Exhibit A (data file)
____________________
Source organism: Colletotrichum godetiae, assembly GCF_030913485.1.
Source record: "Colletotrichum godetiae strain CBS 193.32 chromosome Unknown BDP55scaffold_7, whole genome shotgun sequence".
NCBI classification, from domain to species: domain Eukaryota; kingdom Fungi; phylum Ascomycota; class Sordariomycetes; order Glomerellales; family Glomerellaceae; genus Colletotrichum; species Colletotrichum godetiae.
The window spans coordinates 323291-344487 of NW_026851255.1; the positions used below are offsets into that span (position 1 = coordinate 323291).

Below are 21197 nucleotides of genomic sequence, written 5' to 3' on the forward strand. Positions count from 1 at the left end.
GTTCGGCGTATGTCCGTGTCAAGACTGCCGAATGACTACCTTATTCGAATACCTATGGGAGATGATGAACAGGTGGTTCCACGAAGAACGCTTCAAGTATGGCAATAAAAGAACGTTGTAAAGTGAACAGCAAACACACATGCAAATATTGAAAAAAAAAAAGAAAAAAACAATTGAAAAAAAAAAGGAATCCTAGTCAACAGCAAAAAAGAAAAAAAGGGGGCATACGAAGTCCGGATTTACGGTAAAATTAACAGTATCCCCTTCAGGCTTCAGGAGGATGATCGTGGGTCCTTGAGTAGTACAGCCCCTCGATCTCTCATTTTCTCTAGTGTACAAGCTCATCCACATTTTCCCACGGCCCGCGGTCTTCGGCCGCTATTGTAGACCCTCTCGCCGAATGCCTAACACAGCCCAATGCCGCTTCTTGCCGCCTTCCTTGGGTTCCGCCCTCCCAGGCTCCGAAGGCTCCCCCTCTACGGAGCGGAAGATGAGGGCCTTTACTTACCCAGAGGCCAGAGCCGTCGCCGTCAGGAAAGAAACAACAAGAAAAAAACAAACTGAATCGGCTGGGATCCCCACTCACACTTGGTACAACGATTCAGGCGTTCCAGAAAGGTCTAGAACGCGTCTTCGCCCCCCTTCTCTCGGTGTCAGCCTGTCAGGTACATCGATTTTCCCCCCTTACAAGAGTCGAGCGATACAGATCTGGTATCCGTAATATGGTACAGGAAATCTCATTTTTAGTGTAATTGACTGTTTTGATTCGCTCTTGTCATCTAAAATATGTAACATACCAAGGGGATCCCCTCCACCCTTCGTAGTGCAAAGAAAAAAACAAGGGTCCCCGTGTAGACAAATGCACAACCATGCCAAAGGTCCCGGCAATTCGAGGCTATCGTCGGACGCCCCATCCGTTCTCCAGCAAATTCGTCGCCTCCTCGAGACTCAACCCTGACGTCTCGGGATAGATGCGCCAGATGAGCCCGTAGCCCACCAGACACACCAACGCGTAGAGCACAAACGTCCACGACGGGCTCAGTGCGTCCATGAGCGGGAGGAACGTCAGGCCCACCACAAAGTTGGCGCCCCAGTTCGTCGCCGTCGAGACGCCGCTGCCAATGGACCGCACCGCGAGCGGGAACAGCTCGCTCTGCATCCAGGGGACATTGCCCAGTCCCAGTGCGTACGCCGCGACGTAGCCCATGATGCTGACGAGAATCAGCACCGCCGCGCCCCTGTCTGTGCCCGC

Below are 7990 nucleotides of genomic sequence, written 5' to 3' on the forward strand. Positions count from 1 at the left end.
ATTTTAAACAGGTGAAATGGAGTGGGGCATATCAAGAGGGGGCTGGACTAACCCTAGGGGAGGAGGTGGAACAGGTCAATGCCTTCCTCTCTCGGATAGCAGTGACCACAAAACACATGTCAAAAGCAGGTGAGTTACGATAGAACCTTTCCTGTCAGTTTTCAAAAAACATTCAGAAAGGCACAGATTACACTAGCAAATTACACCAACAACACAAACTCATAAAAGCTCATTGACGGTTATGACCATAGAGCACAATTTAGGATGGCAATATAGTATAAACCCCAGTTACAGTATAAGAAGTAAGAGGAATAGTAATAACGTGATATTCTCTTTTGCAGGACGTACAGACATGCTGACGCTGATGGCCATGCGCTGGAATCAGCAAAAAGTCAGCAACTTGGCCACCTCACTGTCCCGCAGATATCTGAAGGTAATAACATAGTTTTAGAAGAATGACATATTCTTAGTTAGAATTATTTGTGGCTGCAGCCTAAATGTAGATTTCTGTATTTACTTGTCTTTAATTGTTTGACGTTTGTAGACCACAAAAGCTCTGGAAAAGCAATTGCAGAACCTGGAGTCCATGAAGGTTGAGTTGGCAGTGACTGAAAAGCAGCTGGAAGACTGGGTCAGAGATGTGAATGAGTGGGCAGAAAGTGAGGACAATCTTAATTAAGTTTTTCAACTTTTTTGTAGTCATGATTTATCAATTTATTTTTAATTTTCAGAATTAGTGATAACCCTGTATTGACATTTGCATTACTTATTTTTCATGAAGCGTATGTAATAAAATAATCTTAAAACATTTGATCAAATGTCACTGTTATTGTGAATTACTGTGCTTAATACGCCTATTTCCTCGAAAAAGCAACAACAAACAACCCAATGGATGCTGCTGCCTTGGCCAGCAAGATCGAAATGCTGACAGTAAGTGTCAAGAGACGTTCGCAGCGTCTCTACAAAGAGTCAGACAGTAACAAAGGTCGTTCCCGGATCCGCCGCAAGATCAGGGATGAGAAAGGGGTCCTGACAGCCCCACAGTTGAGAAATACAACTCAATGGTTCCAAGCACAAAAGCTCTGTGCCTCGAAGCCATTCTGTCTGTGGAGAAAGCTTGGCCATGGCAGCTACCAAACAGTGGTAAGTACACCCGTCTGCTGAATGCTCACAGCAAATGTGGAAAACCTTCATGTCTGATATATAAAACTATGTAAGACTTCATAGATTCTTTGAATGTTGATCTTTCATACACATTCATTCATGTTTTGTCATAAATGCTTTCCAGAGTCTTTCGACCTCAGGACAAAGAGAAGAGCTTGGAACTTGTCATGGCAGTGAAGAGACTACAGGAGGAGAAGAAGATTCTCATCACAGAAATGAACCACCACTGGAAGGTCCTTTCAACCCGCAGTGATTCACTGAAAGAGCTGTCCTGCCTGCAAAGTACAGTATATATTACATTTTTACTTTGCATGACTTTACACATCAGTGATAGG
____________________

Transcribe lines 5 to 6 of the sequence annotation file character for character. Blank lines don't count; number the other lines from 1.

Below are 21197 nucleotides of genomic sequence, written 5' to 3' on the forward strand. Positions count from 1 at the left end.
GTTCGGCGTATGTCCGTGTCAAGACTGCCGAATGACTACCTTATTCGAATACCTATGGGAGATGATGAACAGGTGGTTCCACGAAGAACGCTTCAAGTATGGCAATAAAAGAACGTTGTAAAGTGAACAGCAAACACACATGCAAATATTGAAAAAAAAAAAGAAAAAAACAATTGAAAAAAAAAAGGAATCCTAGTCAACAGCAAAAAAGAAAAAAAGGGGGCATACGAAGTCCGGATTTACGGTAAAATTAACAGTATCCCCTTCAGGCTTCAGGAGGATGATCGTGGGTCCTTGAGTAGTACAGCCCCTCGATCTCTCATTTTCTCTAGTGTACAAGCTCATCCACATTTTCCCACGGCCCGCGGTCTTCGGCCGCTATTGTAGACCCTCTCGCCGAATGCCTAACACAGCCCAATGCCGCTTCTTGCCGCCTTCCTTGGGTTCCGCCCTCCCAGGCTCCGAAGGCTCCCCCTCTACGGAGCGGAAGATGAGGGCCTTTACTTACCCAGAGGCCAGAGCCGTCGCCGTCAGGAAAGAAACAACAAGAAAAAAACAAACTGAATCGGCTGGGATCCCCACTCACACTTGGTACAACGATTCAGGCGTTCCAGAAAGGTCTAGAACGCGTCTTCGCCCCCCTTCTCTCGGTGTCAGCCTGTCAGGTACATCGATTTTCCCCCCTTACAAGAGTCGAGCGATACAGATCTGGTATCCGTAATATGGTACAGGAAATCTCATTTTTAGTGTAATTGACTGTTTTGATTCGCTCTTGTCATCTAAAATATGTAACATACCAAGGGGATCCCCTCCACCCTTCGTAGTGCAAAGAAAAAAACAAGGGTCCCCGTGTAGACAAATGCACAACCATGCCAAAGGTCCCGGCAATTCGAGGCTATCGTCGGACGCCCCATCCGTTCTCCAGCAAATTCGTCGCCTCCTCGAGACTCAACCCTGACGTCTCGGGATAGATGCGCCAGATGAGCCCGTAGCCCACCAGACACACCAACGCGTAGAGCACAAACGTCCACGACGGGCTCAGTGCGTCCATGAGCGGGAGGAACGTCAGGCCCACCACAAAGTTGGCGCCCCAGTTCGTCGCCGTCGAGACGCCGCTGCCAATGGACCGCACCGCGAGCGGGAACAGCTCGCTCTGCATCCAGGGGACATTGCCCAGTCCCAGTGCGTACGCCGCGACGTAGCCCATGATGCTGACGAGAATCAGCACCGCCGCGCCCCTGTCTGTGCCCGC